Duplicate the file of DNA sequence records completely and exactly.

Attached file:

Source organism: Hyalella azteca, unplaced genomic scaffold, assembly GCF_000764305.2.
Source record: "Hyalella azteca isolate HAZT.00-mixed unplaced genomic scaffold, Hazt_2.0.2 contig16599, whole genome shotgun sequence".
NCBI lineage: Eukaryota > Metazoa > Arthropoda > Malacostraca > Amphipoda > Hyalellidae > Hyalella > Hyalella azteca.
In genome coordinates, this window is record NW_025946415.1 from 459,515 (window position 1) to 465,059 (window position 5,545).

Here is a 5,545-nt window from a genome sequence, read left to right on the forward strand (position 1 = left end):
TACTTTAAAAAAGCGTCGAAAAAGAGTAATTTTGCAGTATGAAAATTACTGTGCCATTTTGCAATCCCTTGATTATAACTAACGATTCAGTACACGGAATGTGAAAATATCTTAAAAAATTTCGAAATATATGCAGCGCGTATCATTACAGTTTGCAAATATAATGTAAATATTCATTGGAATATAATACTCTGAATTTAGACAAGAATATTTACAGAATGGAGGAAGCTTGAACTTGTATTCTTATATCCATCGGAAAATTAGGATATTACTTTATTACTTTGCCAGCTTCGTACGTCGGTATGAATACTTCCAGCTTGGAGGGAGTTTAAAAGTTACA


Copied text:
Source organism: Hyalella azteca, unplaced genomic scaffold, assembly GCF_000764305.2.
Source record: "Hyalella azteca isolate HAZT.00-mixed unplaced genomic scaffold, Hazt_2.0.2 contig16599, whole genome shotgun sequence".
NCBI lineage: Eukaryota > Metazoa > Arthropoda > Malacostraca > Amphipoda > Hyalellidae > Hyalella > Hyalella azteca.
In genome coordinates, this window is record NW_025946415.1 from 459,515 (window position 1) to 465,059 (window position 5,545).

Here is a 5,545-nt window from a genome sequence, read left to right on the forward strand (position 1 = left end):
TACTTTAAAAAAGCGTCGAAAAAGAGTAATTTTGCAGTATGAAAATTACTGTGCCATTTTGCAATCCCTTGATTATAACTAACGATTCAGTACACGGAATGTGAAAATATCTTAAAAAATTTCGAAATATATGCAGCGCGTATCATTACAGTTTGCAAATATAATGTAAATATTCATTGGAATATAATACTCTGAATTTAGACAAGAATATTTACAGAATGGAGGAAGCTTGAACTTGTATTCTTATATCCATCGGAAAATTAGGATATTACTTTATTACTTTGCCAGCTTCGTACGTCGGTATGAATACTTCCAGCTTGGAGGGAGTTTAAAAGTTACA